Wednesday, 8 December 2010

Winter capers

Last autumn, Michelle at From Seed to Table in California very kindly sent me some caper seeds which I sowed, according to her instructions, and overwintered in a cold place (outside the bathroom window, which gets no sun at all in winter). In spring I brought them out into the warm, but not too hot, sun and waited for them to germinate. Four good plants were the result – two Tuscan and two Croatian – thanks, Michelle! Unfortunately, I had to leave them with a friend when I had to go away unexpectedly during the summer and they were left in a very windy place. Two of the plants did not survive this ‘holiday’ and, worse still, the survivors were taken out of the container identifying them, so I am not sure whether I now have one of each, or two of one variety or the other. But the good news is that these two survivors are looking very healthy – here they are enjoying the sun on the balcony today:

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I saved some of the seeds Michelle sent me last year and have sowed some more, which are now overwintering on the bathroom windowsill with some other seeds sent to me by another virtual friend, a blipper rather than a blogger this time, who lives in Tuscany.

Clams

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On Saturday we bought these wonderful clams from the coquillage van and cooked them very simply, heating them in olive oil, chopped garlic and parsley until all the shells opened. The flavour was really delicious. It was a very cold morning and the man who sold them said that even the salt water was freezing in Bouzigues early in the day, which must mean that the temperature was minus 6 degrees C. Since then it has warmed up quite a lot, although it’s so clear today that I expect the temperature will drop near zero tonight.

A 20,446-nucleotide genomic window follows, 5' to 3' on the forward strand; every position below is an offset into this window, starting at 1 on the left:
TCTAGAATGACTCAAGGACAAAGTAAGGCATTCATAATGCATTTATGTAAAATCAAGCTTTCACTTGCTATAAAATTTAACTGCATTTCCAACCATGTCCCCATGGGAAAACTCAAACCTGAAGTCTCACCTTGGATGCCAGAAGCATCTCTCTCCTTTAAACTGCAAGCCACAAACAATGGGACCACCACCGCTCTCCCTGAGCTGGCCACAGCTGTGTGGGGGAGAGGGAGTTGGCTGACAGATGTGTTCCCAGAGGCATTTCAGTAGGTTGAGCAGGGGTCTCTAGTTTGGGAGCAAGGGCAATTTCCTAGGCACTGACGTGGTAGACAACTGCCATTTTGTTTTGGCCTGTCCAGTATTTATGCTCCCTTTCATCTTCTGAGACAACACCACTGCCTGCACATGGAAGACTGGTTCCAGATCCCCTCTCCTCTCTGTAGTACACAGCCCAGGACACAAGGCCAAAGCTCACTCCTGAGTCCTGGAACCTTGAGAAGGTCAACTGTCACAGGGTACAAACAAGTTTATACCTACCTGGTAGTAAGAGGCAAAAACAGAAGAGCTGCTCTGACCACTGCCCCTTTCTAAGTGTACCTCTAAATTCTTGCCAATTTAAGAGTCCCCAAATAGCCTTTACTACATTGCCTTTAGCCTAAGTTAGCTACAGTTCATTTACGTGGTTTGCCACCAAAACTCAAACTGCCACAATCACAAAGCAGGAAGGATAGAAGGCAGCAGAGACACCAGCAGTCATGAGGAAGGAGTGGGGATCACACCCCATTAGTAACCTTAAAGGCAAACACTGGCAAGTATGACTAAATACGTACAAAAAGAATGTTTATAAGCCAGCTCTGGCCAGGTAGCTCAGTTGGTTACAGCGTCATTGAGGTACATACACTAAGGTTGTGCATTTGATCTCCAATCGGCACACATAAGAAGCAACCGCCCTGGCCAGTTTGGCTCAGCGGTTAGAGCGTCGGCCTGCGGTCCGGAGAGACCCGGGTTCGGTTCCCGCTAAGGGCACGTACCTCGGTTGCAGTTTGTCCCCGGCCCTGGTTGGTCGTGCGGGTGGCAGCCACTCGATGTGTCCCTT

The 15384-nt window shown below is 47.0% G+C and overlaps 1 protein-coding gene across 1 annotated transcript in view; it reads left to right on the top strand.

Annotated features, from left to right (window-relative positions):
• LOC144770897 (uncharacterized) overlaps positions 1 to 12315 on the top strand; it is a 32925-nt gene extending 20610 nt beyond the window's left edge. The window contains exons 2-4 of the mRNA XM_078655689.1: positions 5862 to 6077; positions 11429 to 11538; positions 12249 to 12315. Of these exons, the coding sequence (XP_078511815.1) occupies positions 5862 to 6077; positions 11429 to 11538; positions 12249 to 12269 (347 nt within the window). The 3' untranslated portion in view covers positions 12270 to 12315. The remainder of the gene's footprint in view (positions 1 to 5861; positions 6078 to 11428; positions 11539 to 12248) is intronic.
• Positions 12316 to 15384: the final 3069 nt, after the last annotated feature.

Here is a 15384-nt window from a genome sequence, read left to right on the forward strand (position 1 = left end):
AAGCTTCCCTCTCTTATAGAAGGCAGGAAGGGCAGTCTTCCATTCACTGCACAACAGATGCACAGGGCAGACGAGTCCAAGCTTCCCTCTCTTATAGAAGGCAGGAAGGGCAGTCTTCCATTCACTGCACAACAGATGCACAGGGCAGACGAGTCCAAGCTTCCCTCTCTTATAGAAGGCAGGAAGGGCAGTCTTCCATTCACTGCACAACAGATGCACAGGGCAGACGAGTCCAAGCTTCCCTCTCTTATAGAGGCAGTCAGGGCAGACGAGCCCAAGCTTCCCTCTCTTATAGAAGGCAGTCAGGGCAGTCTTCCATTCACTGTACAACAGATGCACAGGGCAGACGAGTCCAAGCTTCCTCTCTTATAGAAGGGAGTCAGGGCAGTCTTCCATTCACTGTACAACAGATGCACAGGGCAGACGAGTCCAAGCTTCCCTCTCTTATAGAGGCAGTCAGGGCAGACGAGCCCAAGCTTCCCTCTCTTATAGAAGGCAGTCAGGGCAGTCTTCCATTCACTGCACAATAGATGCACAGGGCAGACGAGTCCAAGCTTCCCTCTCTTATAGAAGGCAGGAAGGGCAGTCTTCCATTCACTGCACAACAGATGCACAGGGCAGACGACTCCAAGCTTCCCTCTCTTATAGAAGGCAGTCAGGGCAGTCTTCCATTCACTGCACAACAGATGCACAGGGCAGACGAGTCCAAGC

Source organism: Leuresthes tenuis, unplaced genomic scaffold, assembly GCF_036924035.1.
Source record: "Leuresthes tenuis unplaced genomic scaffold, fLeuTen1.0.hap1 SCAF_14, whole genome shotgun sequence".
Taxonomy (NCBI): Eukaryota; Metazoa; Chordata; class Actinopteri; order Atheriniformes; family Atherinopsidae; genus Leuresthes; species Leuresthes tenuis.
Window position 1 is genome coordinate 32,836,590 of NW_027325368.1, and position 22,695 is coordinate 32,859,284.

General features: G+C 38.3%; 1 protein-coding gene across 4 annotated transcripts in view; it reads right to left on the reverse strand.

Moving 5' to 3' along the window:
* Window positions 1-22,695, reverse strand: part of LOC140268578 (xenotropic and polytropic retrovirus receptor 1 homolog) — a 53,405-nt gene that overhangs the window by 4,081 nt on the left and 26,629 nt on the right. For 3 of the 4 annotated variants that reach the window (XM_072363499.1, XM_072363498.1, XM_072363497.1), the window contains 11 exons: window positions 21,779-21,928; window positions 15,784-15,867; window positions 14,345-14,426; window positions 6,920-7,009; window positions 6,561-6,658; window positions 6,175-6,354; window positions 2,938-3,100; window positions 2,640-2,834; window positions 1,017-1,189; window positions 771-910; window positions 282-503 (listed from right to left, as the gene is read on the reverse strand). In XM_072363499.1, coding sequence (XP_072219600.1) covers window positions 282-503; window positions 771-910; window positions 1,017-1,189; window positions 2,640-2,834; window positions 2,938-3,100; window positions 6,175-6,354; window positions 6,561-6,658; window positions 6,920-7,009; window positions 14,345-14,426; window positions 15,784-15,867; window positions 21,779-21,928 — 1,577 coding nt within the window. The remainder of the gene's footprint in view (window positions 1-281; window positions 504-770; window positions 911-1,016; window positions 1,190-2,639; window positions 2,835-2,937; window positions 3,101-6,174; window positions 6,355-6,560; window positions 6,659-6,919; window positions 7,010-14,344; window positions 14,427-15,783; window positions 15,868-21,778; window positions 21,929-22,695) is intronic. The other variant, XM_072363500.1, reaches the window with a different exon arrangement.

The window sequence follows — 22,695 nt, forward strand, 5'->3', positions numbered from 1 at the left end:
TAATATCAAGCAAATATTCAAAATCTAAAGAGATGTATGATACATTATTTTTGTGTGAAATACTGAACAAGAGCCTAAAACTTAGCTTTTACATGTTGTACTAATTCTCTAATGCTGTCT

5 comments:

Food, Fun and Life in the Charente said...

The clams look so good, I miss sea food when I am in the UK as I cannot afford it here! We had snow this morning, but this afternoon the sky is blue and the sun is trying hard to melt everything. Strange weather. Diane

michelle said...

It's a little difficult to tell from a photo, but I'm guessing that you have one of each variety. The Croatian plants tend to have an oval leaf and the main stems zig zag a bit, which looks like the plant on the right. The plant on the left looks like it has the rounder leaves and straighter stems of the Italian variety. Congratulations on your caper propagating success!

Jan said...

Oh dear, I expect the pots blew over and the plants fell out, but at least you've got two survivors!

chaiselongue said...

Thanks, Michelle. I hardly dared confess to you what had happened!

michelle said...

You wouldn't believe how many caper plants have perished at my hands! And now that you know how to grow them from seed you'll be able to grow as many as you want...